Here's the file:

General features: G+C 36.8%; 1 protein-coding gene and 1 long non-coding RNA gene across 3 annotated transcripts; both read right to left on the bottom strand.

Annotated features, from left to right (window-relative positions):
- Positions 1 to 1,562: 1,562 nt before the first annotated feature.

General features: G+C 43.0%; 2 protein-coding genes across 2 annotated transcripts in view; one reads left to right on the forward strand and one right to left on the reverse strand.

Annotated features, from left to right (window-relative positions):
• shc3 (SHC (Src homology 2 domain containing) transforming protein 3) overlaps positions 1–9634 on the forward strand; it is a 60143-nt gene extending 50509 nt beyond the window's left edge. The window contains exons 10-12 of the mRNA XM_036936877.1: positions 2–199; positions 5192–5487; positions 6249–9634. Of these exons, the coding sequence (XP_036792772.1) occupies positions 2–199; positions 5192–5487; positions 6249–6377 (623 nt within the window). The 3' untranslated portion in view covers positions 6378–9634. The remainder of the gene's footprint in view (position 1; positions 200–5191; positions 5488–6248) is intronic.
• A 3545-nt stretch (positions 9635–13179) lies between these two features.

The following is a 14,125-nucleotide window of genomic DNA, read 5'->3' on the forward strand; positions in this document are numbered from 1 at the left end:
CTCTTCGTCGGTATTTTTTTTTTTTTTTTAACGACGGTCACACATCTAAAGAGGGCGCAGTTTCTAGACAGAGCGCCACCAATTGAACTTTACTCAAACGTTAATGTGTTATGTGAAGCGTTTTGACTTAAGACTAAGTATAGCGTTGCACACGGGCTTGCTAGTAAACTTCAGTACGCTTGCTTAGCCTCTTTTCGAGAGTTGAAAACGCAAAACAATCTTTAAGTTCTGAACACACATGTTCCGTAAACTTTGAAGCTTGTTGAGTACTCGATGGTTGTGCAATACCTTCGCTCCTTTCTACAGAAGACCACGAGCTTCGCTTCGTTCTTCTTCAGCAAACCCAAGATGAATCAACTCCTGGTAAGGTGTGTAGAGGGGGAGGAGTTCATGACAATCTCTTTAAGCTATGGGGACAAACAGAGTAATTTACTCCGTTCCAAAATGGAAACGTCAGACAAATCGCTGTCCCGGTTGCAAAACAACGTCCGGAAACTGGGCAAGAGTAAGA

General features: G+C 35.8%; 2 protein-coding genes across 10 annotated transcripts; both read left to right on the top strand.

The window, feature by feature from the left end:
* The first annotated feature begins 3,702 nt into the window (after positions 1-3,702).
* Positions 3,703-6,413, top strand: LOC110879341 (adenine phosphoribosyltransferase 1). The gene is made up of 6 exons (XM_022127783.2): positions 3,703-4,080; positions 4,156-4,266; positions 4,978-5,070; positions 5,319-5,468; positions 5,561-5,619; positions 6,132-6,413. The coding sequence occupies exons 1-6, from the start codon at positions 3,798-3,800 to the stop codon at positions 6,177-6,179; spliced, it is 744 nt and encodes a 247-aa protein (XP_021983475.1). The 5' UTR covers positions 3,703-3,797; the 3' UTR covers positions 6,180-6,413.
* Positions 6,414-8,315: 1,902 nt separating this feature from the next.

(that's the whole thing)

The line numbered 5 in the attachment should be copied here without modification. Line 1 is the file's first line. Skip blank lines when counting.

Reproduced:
Annotated features, from left to right (window-relative positions):